Additionally, there is a brand new printable companion guide with all of the lesson notes. I can’t wait to download mine!

If you prefer auditory learning, all of the video lessons are also available as an audio download. The courses can be accessed from any device, so you can learn via your computer, tablet, or phone.

My Favorite Courses

  1. Jolene Engle teaches “A Wife Who Cultivates a Fulfilling Marriage.” The marriage courses in MHM are taught from a complementarian perspective. Contrary to popular belief, submission does not mean being weak. I love how Jolene evidences that in her course. Just from hearing her speak you can tell that she is not a weak person!
  2. Marci Farrell teaches “Simple Routines to Keep Your Home in Order.” The key to maintaining a home is consistency and habits. The videos show precisely what she does in various rooms to maintain order.
  3. Jennifer Ross teaches “Encouragement for Weary Moms.” I love how she asks questions to get to the root of your weariness. As the mom of eleven, she’s walked through many seasons of motherhood. I like her perspective on how different things need to be most important in different seasons.

I’m currently approaching my second wedding anniversary and my son’s first birthday. In the last year, I’ve gained so much knowledge and confidence in my homemaking skills. Putting the things I learned from these courses into practice has transformed my home.

Enrollment in My Homemaking Mentor will be closing on April 3, 2017. It will re-open at a higher price in the fall.

To secure lifetime access before the price increases in the fall, click here!

101 in 1001: Update #1

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101 in 1001

This is my first update on my 101 in 1001. I’m planning to write one of these every 3 months or so. Instead of the more traditional New Year’s Resolutions, I decided to do a list of 101 things to be done in 1001 days instead. My 1001 days began on December 15, 2016 and will conclude on September 12, 2019. I broke down my goals by category when I wrote the original list, so I’ll be doing that here as well.

Faith

  • I’m still on track to finish reading through the Bible in 2017. I just finished 2 Samuel. Reading the Bible is one of the items in my habit tracker in my bullet journal. Having that reminder has helped a lot with consistency.
  • Another goal was to find a place to contribute at church. I signed up to be in the nursery rotation. I’m hoping to be able to help with some other things too, as the need arises.

Family and Friends

Homemaking and Organization

  • I finished making the list of 101 things (that was a task in and of itself).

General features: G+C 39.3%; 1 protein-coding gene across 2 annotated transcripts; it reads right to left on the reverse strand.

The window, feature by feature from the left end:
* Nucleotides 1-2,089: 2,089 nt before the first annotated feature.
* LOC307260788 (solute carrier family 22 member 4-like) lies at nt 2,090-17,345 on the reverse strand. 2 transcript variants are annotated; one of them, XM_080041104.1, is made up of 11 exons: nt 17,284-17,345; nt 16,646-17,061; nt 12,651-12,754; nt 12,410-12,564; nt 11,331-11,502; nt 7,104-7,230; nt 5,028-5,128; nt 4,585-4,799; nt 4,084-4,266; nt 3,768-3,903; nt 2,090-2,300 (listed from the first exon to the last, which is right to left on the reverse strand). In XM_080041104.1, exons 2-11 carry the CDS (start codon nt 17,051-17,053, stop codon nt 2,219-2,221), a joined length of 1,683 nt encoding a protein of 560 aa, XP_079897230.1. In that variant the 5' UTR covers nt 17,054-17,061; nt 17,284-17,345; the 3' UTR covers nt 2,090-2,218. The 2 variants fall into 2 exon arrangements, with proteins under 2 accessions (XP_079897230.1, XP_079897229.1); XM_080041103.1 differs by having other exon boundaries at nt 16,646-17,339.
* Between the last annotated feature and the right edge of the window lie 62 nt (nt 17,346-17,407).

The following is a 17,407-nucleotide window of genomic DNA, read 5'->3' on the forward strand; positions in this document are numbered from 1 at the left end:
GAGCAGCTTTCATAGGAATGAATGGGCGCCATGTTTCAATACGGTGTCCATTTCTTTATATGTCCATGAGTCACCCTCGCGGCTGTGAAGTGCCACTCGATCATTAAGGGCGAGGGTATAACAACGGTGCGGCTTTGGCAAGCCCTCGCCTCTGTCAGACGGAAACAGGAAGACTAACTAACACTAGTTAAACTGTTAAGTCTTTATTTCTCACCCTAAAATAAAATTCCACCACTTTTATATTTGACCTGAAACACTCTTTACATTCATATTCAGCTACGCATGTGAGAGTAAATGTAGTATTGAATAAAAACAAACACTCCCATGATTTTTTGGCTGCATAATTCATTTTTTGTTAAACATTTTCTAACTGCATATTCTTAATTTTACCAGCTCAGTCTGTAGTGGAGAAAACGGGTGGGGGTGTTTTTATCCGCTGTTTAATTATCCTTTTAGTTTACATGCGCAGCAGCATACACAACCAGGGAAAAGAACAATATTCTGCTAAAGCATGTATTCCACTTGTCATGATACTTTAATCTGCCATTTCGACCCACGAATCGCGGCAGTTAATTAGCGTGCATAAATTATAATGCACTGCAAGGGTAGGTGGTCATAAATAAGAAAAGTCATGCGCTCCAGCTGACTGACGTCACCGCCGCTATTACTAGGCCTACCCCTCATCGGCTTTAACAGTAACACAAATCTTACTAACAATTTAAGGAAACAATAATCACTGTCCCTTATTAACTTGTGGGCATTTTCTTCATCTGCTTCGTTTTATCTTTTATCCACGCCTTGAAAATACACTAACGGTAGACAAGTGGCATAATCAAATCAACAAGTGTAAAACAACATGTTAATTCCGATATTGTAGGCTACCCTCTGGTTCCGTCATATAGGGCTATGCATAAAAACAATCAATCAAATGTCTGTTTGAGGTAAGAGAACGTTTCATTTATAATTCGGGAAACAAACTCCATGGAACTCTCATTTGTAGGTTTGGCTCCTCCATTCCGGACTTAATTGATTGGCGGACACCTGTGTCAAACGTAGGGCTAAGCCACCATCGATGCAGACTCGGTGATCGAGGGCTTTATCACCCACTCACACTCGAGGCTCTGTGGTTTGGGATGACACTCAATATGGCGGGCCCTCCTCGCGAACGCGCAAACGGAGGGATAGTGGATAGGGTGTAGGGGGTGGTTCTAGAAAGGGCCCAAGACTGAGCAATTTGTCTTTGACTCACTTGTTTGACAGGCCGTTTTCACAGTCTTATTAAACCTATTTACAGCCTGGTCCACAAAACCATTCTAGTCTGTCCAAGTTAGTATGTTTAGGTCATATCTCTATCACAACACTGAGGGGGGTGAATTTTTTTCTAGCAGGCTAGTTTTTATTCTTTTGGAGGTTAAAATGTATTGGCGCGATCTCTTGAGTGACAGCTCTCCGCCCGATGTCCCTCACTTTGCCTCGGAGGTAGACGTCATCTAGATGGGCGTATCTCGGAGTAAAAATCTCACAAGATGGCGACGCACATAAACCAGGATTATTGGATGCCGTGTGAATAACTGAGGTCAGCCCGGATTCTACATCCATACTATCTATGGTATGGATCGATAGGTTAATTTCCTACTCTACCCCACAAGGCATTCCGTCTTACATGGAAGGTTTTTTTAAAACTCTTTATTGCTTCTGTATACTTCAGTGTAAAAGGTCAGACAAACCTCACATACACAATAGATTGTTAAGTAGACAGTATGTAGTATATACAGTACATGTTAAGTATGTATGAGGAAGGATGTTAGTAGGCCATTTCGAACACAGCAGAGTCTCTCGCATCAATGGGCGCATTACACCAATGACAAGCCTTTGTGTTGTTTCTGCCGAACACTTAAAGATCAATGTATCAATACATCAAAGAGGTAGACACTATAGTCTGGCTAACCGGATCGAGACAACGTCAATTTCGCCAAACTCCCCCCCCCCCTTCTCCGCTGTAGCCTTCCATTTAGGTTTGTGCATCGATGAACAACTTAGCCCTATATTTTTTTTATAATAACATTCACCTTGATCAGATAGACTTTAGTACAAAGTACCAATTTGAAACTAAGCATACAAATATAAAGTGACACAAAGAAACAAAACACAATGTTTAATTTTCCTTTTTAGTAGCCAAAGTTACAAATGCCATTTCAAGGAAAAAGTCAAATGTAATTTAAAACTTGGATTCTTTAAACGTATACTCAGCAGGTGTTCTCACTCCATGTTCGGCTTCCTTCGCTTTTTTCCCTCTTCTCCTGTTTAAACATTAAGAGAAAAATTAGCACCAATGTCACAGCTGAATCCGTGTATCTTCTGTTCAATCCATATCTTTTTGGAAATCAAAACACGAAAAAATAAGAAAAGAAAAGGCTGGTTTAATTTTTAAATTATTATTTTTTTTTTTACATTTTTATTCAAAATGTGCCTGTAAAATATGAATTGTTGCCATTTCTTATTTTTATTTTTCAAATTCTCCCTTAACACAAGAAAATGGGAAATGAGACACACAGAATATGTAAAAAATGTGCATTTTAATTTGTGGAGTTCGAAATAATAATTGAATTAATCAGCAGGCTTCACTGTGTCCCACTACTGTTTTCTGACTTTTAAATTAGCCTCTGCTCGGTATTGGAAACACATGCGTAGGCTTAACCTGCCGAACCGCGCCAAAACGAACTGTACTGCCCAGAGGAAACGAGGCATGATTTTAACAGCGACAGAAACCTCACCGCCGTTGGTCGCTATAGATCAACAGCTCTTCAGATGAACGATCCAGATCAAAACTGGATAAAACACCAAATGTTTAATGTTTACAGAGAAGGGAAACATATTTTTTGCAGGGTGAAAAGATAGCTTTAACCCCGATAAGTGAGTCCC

• I decluttered my closet. A lot of things were worn out or didn’t fit. It’s much easier to find things that I can actually wear now.
  • I organized the pantry, which was a one time task on this list….but looks like it’ll actually be an ongoing saga.
  • I’m getting into a groove with doing the daily cleaning tasks from How to Manage Your Home Without Losing Your Mind.
  • All of our pictures are on the walls. You know you’ve really moved into a new place when you have pictures on the walls.
  • I decided to use my bullet journal instead of a designated blogging planner, but I have posts planned for the next two months. Now I need to write them all.
  • I’ve learned how to use a bullet journal and I love it!

Health

I did an experiment where I cut out sugar, dairy, and gluten from my diet for 30 days. While I didn’t see the type of improvement I had hoped for, it was worth a shot.

Writing

  • With the exception of one week, I’ve managed to stay consistent with posting on my blog twice a week.
  • I bought a domain name.
  • I’ve written three guest posts, which you can read on Veronica Anne, Raising Arrows, and Homemakers in Action.
  • I created a printable, which is now available for free when you subscribe to my newsletter. Subscribe by clicking on the button in the sidebar!
  • I chose a word of the year: brave. I’ve continued to think of that often.
  • I learned more about blogging by watching some videos.
  • Participated in my first link party.
  • I commented on more of other people’s blog posts.
  • I set up a newsletter in January.

Cooking

  • I made a month long meal plan, which ended up turning into 28 Days of Meal Planning.
  • I also tried out making refried beans from scratch, which was surprisingly easy and tasty!

Reading

So far I’ve read 13 books from the Rory Gilmore Challenge:

  1. Uncle Tom’s Cabin by Harriet Beecher Stowe
  2. Snow White and Rose Red by Grimm Brothers
  3. Sonnets from the Portuguese by Elizabeth Barrett Browning
  4. The Story of My Life – Helen Keller
  5. Anna Karenina – Leo Tolstoy